As marketers, we’re on the front lines of an ever-changing industry, constantly reading up on the latest trends, news, and more. That’s why we’re bringing you a weekly marketing round-up, giving you the week’s biggest stories and helping you stay on top of all the latest trends.
Here are the most important marketing stories this week:
Why Digital Natives Prefer Reading in Print. Yes, You Read That Right.
If you just stopped and said, “Wait – what??” you’re not alone. Last Sunday, The Washington Post ran a story about how “digital natives” (aka Millennials) prefer reading in print. This is especially true among college students – in the fall 2014 semester, 87% of students still bought hardcopies of textbooks over the e-book versions. The reason? Students cited getting too distracted while reading online and not being able to absorb the material as well. Bookworms everywhere, rejoice!
Facebook’s Most-Shared Publisher to Start Paying Its Quiz Makers
You may not know it by name, but PlayBuzz is the most shared “publisher” on Facebook, with its popular quizzes (think: Which Disney Mom Are You?), listicles, and articles. “As the amount of user-generated content on PlayBuzz has grown, so has its traffic.” In January 2014 the company had 14.7 million site visitors from the U.S., and this January, the company claims it had 80 million unique visitors around the world. Even more fascenating? PlayBuzz is not actually a publisher – in fact, the PlayBuzz community of 5,000 creators accounts for 98% of its content while their in-house team of seven only accounts for 2%.
What the Platform Power Play with Power-Users Means for Brands
Major social networks, such as YouTube and Pinterest, are making a lot of its dedicated users extremely upset. “The days of free access are behind us, and social networks are increasingly holding the power,” said Jill Sherman, DigitasLBi’s SVP of Social and Engagement Strategy. While the decision to become more “closed” makes sense from a business perspective, the platform’s power-users are suffering the worst. “Major social media platforms have been happy to allow enterprising users amass large fandoms on their platforms…but those days are quickly becoming a vestige of the past.”
Language Quiz: Are You on Fleek?
This week, The New York Times created a short quiz that provides some insight on trending words, while also testing readers’ skills to see how up to date they are on today’s lingo. “Every era has its own version of emerging language, and new words and phrases of our time tend to spring form the Internet – from emails, texts, tweets, and other rapid-fire, written communications.” Now you’ll know that when your teenaged daughter is talking about “bae” she doesn’t mean Beyoncé. You’re welcome.
Guardian Labs MD: We Can’t Afford to Jeopardize Trust with Native Ads
In an interview with Marketing Magazine, head of Guardian Labs Anna Watkins mentioned that they have actually turned away “a fair number of brands” because they refused to comply with Guardian Labs’ standards for editorially independent native advertising – in some cases, pushing for additional editorial mentions in the paper itself. She also spoke about the challenges of coming up with metrics convincing enough to lure advertisers away from display advertising, as they “don’t have robust ROI or accepted modeling processes and techniques,” something she feels the entire industry struggles with.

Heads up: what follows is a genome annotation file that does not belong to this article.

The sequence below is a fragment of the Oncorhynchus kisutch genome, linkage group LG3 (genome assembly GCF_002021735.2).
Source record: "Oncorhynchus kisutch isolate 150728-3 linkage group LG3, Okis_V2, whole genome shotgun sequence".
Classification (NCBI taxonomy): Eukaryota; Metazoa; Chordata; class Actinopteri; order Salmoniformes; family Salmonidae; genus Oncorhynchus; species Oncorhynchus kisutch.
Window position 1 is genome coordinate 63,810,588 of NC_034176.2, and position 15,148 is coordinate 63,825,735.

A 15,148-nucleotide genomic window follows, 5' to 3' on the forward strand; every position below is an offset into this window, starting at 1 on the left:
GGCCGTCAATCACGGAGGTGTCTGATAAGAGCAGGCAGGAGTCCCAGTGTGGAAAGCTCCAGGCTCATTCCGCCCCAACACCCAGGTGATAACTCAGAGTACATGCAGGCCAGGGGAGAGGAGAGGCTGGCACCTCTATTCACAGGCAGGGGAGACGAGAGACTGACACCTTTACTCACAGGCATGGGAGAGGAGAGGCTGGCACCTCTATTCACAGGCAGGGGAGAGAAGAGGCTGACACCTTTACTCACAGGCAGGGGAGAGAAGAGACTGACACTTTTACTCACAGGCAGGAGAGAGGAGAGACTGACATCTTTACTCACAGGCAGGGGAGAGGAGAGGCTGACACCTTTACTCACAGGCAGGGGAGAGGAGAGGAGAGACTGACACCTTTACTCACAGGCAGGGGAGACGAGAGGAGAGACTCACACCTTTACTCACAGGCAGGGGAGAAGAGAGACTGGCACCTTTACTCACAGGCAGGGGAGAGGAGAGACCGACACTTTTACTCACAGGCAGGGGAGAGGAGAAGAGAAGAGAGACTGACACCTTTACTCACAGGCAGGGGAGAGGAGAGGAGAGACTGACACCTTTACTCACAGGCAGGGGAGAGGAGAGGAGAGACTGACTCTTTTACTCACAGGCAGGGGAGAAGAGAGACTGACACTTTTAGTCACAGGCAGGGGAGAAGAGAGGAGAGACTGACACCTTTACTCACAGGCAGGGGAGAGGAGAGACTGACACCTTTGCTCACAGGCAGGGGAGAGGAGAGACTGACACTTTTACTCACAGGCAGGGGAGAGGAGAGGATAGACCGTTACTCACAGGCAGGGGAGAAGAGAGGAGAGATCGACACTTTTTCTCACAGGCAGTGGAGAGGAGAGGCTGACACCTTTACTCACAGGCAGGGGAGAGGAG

Journalist Fury Over Telegraph Article Linking Suicides at The Times to Commercial Pressure Erupts on Twitter
Last week, we wrote about the resignation of the Telegraph’s Chief Political Commentator after he claimed that the paper deliberately suppressed about the HSBC tax fraud issue due to their large advertising partnership with the brand. Well, this issue just went from bad to worse. The Telegraph published their response in Media Week, standing by their coverage of the HSBC scandal, and instead lashed out at other media outlets, including the Guardian and the BBC, who receive financial support from charity trusts and taxpayers. Since then, journalists at other papers have also raised a storm on Twitter, decrying a recent article from the Telegraph that claims two suicides at the Times were a result of commercial pressures at the paper.
Apple is Hiring a Music Journalist to Write Original Content for iTunes
According to musically.com, Apple is looking to hire an “Editorial Producer” to write for iTunes. “Apple explains that the role is full-time and split between editorial and producing duties. It’s journalism, but it’s also about merchandising, promotion, and shaping Apple’s music content as a whole.” The hire comes at an exciting time for the music giant (Apple will soon be relaunching iTunes with Beats Music integration) and increase the competition with Spotify, which already has an editorial team.
Snapchat Stories: Here’s How 6 News Orgs Are Thinking About the Chat App
It’s been one month since the launch of Snapchat Discover, and still marketers are trying to figure out how to get involved. Joseph Lichterman of NiemanLab looked at six news organizations that are thinking about using Snapchat – The Huffington Post, Fusion, Mashable, NPR, Philly.com, and The Verge. “Snapchat’s potential for news outlets became more clear last month…No one is releasing hard numbers yet, but the buzz is they’re amazing.”